Chicago Theatre Review
We Must Never Forget
Diary of Anne Frank – Writers Theatre
As audiences enter the cozy Books on Vernon, in downtown Glencoe, they won’t suspect the drama, humor and unthinkable horror awaiting them in the next 100 minutes. Someone leads you through a labyrinth of hallways, down some steps and through an enormous bookcase into the secret annex that will become the attic hiding place for the Frank and van Daan families. Anne’s remarkable diary, filled with heartache and hope, has become a world classic and remains one of the strongest reminders of the horror that triggered WWII. It’s a testament to the power of the human spirit, as told through the eyes of a spunky, 13-year-old girl who, in the end, still believed that deep down inside people were good at heart.
Jack Magaw’s rustic, environmental setting is authentically-designed and looks like the actual Amsterdam location. Nestled within the intimate 60-seat theatre space, audiences are never more than a few feet away from the action, making this production feel as realistic and claustrophobic for theatergoers as it was for the people who actually lived this story. Between Magaw’s incredible set, Sarah Hughey’s subtle, but moody lighting and Josh Schmidt’s powerful sound design, the ambiance created for this story is pitch-perfect. Add to these elements an array of period costumes, created by the talented Nan Zabriskie, and Nick Heggestad’s carefully chosen properties, both with minute attention to detail, and you have the makings of an historically accurate piece of storytelling.
Kimberly Senior’s direction of this play is vigorous and stirring, heartfelt and brimming with love. She focuses her audience’s attention on a particular scene, while keeping small, unobtrusive, everyday events going on in every part of the annex. In one instance, the theatergoer is intent upon Anne’s conversation with Mr. Dussel, inside the tiny room they share, while Mrs. Frank and Mrs. van Daan are in the main room busily preparing dinner. Peter and Margot are at the dining table, stressing over schoolwork with Mr. Frank, while Mr. van Daan is glued to the radio and enjoying a precious cigarette. In Ms. Senior’s very naturalistic production, life goes on.
Playwright Wendy Kesselman, Tony-nominated for her 1997 adaptation of the moving, The Diary of a Young Girl, sports a cast of 13, the largest of any show at Writers Theatre. The cast features several company veterans, as well as many making their first appearance in Glencoe. Local young actress Sophie Thatcher brilliantly inhabits the title character. The talented Ms. Thatcher is not only age-appropriate for this role, but she fairly bursts with all the adolescent angst and enthusiasm found within the pages of Anne Frank’s diary. Sean Fortunato, one of Chicago’s favorite actors, brings a quiet dignity and loving compassion for his family and friends, as Otto Frank, Anne’s father. He provides a calm authority as the families’ accepted leader. Kristina Valada-Viars plays Anne’s mother, Edith, with honest, heartbreaking passion. As the family’s nurturer, Edith is challenged by Anne and the others, resulting in constant, heartbreaking frustration. All the while Ms. Valada-Viars brings her family love and understanding. Lila Morse is charming and sweet as Margot, Anne’s shy but wiser older sister, and her scenes with the family touch the heart.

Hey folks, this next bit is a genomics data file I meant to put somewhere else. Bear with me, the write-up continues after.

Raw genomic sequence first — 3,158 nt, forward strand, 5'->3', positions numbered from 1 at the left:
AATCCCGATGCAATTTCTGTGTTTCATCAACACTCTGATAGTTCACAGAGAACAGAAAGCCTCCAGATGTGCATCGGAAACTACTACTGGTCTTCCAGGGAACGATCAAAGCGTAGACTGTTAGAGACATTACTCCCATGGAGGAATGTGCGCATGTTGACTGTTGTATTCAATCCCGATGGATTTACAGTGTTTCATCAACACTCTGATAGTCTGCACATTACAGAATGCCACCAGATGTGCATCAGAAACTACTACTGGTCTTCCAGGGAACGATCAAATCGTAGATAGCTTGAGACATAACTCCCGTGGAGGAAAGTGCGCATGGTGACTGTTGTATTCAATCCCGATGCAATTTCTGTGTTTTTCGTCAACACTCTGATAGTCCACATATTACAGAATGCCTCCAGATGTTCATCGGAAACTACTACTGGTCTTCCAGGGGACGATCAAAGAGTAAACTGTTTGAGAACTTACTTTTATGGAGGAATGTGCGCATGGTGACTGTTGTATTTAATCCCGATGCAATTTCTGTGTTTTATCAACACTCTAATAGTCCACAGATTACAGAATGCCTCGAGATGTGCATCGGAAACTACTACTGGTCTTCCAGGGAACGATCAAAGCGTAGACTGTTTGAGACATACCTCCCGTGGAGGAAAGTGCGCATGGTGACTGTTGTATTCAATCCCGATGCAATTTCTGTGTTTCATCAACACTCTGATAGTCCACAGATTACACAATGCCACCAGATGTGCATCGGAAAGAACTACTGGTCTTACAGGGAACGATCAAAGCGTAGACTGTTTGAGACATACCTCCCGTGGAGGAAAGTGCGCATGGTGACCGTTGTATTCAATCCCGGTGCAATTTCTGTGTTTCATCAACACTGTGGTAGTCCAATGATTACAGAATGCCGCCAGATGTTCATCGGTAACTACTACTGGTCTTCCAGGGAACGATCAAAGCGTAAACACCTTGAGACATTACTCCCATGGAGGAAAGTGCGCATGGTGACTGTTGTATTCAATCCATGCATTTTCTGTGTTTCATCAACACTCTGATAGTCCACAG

Lance Baker and Heidi Kettenring bring eloquence and stature to their portrayals of Mr. and Mrs. van Daan. Two affluent, childishly selfish adults, for this couple giving up their everyday life seems even more pronounced than for the others. They argue and complain making Peter, their shy, 16-year-old son, seem like the more mature family member. Antonio Zhiurinskas makes an auspicious debut with this company as Peter, and his journey to young adulthood is gentle and honest. He and Ms. Thatcher share some of the finest moments in this play. Kevin Gudahl is a stern Mr. Dussel, the Jewish dentist the two families reluctantly agree to take in, after they’ve been in hiding for just a short time. Mr. Gudahl evolves into an irritable, complaining houseguest forced to sacrifice his love of privacy for an austere communal life. Leah Karpel and Coburn Goss are very good as Miep and Mr. Kraler, the two generous, gentile angels who hide the families and provide them with food, cigarettes and news from the outside world.
Commemorating the 70th anniversary of the Auschwitz liberation, Wendy Kesselman’s stirring adaptation of this literary classic boasts both excellent direction and superb supporting artistry contributed by a top-notch technical team. Told by a cast of accomplished, reliable actors, all the heartbreaking moments from young Anne Frank’s years in hiding come to vivid life. This is a must-see production for all audiences, both young and old alike, reminding us of a chapter in history we must never, ever forget.
Reviewed by Colin Douglas
Presented March 5-May 31 by Writers Theatre, 325 Tudor Court, Glencoe, IL.
Tickets are available by calling the box office at 847-242-6000 or by going to www.writerstheatre.org.
Additional information about this and other area productions can be found by visiting www.theatreinchicago.com.